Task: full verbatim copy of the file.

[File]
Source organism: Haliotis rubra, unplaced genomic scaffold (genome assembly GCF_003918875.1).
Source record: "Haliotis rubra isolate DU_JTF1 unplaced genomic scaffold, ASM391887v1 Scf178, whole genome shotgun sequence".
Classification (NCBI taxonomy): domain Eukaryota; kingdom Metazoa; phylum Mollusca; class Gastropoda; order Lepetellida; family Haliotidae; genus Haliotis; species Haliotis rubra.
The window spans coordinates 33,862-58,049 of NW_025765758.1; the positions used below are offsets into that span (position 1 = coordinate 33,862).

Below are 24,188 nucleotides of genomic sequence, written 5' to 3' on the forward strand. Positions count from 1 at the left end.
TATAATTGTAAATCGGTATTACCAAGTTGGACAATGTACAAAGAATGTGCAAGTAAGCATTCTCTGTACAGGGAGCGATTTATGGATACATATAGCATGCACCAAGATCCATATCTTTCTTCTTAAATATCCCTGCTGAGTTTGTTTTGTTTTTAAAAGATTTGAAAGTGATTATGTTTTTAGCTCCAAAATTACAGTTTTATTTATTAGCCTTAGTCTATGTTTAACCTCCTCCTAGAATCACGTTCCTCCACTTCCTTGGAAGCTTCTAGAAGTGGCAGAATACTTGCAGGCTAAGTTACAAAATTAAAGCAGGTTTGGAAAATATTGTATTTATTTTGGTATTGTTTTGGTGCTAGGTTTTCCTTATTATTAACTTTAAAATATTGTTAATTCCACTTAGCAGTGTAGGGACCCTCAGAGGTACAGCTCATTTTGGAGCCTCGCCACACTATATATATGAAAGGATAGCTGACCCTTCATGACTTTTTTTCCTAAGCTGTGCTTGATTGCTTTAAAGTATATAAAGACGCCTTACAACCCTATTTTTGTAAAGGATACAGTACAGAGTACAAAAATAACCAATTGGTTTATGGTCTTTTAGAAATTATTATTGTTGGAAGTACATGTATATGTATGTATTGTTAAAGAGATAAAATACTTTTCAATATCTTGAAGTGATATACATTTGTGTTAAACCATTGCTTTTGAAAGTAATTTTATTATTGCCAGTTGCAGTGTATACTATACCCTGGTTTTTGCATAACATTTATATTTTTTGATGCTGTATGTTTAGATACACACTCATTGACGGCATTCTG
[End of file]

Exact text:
Source organism: Haliotis rubra, unplaced genomic scaffold (genome assembly GCF_003918875.1).
Source record: "Haliotis rubra isolate DU_JTF1 unplaced genomic scaffold, ASM391887v1 Scf178, whole genome shotgun sequence".
Classification (NCBI taxonomy): domain Eukaryota; kingdom Metazoa; phylum Mollusca; class Gastropoda; order Lepetellida; family Haliotidae; genus Haliotis; species Haliotis rubra.
The window spans coordinates 33,862-58,049 of NW_025765758.1; the positions used below are offsets into that span (position 1 = coordinate 33,862).

Below are 24,188 nucleotides of genomic sequence, written 5' to 3' on the forward strand. Positions count from 1 at the left end.
TATAATTGTAAATCGGTATTACCAAGTTGGACAATGTACAAAGAATGTGCAAGTAAGCATTCTCTGTACAGGGAGCGATTTATGGATACATATAGCATGCACCAAGATCCATATCTTTCTTCTTAAATATCCCTGCTGAGTTTGTTTTGTTTTTAAAAGATTTGAAAGTGATTATGTTTTTAGCTCCAAAATTACAGTTTTATTTATTAGCCTTAGTCTATGTTTAACCTCCTCCTAGAATCACGTTCCTCCACTTCCTTGGAAGCTTCTAGAAGTGGCAGAATACTTGCAGGCTAAGTTACAAAATTAAAGCAGGTTTGGAAAATATTGTATTTATTTTGGTATTGTTTTGGTGCTAGGTTTTCCTTATTATTAACTTTAAAATATTGTTAATTCCACTTAGCAGTGTAGGGACCCTCAGAGGTACAGCTCATTTTGGAGCCTCGCCACACTATATATATGAAAGGATAGCTGACCCTTCATGACTTTTTTTCCTAAGCTGTGCTTGATTGCTTTAAAGTATATAAAGACGCCTTACAACCCTATTTTTGTAAAGGATACAGTACAGAGTACAAAAATAACCAATTGGTTTATGGTCTTTTAGAAATTATTATTGTTGGAAGTACATGTATATGTATGTATTGTTAAAGAGATAAAATACTTTTCAATATCTTGAAGTGATATACATTTGTGTTAAACCATTGCTTTTGAAAGTAATTTTATTATTGCCAGTTGCAGTGTATACTATACCCTGGTTTTTGCATAACATTTATATTTTTTGATGCTGTATGTTTAGATACACACTCATTGACGGCATTCTG